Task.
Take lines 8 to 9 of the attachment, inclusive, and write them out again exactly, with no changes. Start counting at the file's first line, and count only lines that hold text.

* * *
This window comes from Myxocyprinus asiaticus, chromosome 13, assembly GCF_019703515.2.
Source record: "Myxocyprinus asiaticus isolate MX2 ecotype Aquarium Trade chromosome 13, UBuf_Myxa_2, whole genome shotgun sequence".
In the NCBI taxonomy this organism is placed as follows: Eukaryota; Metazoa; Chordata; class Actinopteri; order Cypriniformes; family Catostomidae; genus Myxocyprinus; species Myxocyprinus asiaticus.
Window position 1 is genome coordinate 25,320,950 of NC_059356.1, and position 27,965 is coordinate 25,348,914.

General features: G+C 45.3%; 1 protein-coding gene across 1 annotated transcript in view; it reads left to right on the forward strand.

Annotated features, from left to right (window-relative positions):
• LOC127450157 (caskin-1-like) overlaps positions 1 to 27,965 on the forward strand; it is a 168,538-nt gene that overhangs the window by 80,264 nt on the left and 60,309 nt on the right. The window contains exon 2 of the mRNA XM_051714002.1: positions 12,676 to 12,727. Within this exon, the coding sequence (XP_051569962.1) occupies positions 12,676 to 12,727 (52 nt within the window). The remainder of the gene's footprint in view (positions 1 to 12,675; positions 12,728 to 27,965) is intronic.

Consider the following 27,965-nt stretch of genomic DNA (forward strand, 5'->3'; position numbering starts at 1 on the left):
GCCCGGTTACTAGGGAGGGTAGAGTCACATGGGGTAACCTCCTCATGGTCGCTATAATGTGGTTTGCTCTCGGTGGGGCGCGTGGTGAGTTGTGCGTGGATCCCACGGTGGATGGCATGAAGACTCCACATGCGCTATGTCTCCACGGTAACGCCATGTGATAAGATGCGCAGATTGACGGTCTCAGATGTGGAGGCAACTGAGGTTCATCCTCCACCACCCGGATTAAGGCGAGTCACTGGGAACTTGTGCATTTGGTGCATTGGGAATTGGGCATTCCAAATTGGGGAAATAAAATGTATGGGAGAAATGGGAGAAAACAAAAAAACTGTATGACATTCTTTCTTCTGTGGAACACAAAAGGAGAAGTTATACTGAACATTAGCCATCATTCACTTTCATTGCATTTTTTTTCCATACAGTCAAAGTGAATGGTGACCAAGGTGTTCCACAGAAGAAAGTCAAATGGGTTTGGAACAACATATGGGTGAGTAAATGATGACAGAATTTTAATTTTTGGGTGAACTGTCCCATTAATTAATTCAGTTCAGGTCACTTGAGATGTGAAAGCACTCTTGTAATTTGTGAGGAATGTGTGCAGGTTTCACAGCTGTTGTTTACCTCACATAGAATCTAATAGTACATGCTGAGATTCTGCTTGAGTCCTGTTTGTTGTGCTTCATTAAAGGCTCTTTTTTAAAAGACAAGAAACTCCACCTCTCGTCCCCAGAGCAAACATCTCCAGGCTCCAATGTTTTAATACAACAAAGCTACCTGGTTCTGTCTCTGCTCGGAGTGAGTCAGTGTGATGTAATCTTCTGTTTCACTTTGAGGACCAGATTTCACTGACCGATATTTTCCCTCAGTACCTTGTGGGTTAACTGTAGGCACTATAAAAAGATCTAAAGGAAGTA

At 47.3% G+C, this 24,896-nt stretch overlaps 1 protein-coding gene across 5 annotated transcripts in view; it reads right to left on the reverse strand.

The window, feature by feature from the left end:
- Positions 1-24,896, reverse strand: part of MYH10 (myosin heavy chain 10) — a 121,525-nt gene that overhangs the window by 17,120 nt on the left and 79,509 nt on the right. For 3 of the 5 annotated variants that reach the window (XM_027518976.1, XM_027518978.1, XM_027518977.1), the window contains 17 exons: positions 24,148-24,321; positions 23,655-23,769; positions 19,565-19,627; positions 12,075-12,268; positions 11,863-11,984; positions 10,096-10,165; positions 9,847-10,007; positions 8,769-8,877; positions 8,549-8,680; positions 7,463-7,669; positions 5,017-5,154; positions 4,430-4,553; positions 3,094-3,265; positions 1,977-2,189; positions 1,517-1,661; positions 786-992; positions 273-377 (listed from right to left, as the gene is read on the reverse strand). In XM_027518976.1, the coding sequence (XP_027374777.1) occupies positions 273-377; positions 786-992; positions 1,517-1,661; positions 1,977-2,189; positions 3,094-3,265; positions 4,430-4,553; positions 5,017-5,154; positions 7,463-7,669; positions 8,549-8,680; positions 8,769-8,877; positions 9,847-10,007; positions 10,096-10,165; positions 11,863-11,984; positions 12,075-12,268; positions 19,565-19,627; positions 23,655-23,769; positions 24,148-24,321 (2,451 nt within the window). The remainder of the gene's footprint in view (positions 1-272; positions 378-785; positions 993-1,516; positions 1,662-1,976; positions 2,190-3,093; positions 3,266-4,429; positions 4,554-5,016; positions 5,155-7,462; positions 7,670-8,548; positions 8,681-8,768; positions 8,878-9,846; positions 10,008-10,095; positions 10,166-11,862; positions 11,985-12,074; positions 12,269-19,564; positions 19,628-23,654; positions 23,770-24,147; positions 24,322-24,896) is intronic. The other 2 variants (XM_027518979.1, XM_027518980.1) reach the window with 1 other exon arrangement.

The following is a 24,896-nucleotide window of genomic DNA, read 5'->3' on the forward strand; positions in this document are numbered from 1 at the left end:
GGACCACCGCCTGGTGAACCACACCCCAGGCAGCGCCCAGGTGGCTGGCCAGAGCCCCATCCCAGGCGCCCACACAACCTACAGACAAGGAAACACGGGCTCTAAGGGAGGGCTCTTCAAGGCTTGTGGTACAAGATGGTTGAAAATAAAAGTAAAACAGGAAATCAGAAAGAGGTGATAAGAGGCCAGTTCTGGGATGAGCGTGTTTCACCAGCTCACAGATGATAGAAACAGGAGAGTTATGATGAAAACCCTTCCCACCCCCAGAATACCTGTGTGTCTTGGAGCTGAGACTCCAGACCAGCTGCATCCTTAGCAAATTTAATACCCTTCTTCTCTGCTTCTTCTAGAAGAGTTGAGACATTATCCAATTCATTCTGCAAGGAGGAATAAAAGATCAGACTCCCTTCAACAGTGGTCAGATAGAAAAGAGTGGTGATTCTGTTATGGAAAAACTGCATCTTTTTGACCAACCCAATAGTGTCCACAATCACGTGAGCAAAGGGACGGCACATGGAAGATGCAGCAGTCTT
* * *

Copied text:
Consider the following 27,965-nt stretch of genomic DNA (forward strand, 5'->3'; position numbering starts at 1 on the left):
GCCCGGTTACTAGGGAGGGTAGAGTCACATGGGGTAACCTCCTCATGGTCGCTATAATGTGGTTTGCTCTCGGTGGGGCGCGTGGTGAGTTGTGCGTGGATCCCACGGTGGATGGCATGAAGACTCCACATGCGCTATGTCTCCACGGTAACGCCATGTGATAAGATGCGCAGATTGACGGTCTCAGATGTGGAGGCAACTGAGGTTCATCCTCCACCACCCGGATTAAGGCGAGTCACTGGGAACTTGTGCATTTGGTGCATTGGGAATTGGGCATTCCAAATTGGGGAAATAAAATGTATGGGAGAAATGGGAGAAAACAAAAAAACTGTATGACATTCTTTCTTCTGTGGAACACAAAAGGAGAAGTTATACTGAACATTAGCCATCATTCACTTTCATTGCATTTTTTTTCCATACAGTCAAAGTGAATGGTGACCAAGGTGTTCCACAGAAGAAAGTCAAATGGGTTTGGAACAACATATGGGTGAGTAAATGATGACAGAATTTTAATTTTTGGGTGAACTGTCCCATTAATTAATTCAGTTCAGGTCACTTGAGATGTGAAAGCACTCTTGTAATTTGTGAGGAATGTGTGCAGGTTTCACAGCTGTTGTTTACCTCACATAGAATCTAATAGTACATGCTGAGATTCTGCTTGAGTCCTGTTTGTTGTGCTTCATTAAAGGCTCTTTTTTAAAAGACAAGAAACTCCACCTCTCGTCCCCAGAGCAAACATCTCCAGGCTCCAATGTTTTAATACAACAAAGCTACCTGGTTCTGTCTCTGCTCGGAGTGAGTCAGTGTGATGTAATCTTCTGTTTCACTTTGAGGACCAGATTTCACTGACCGATATTTTCCCTCAGTACCTTGTGGGTTAACTGTAGGCACTATAAAAAGATCTAAAGGAAGTA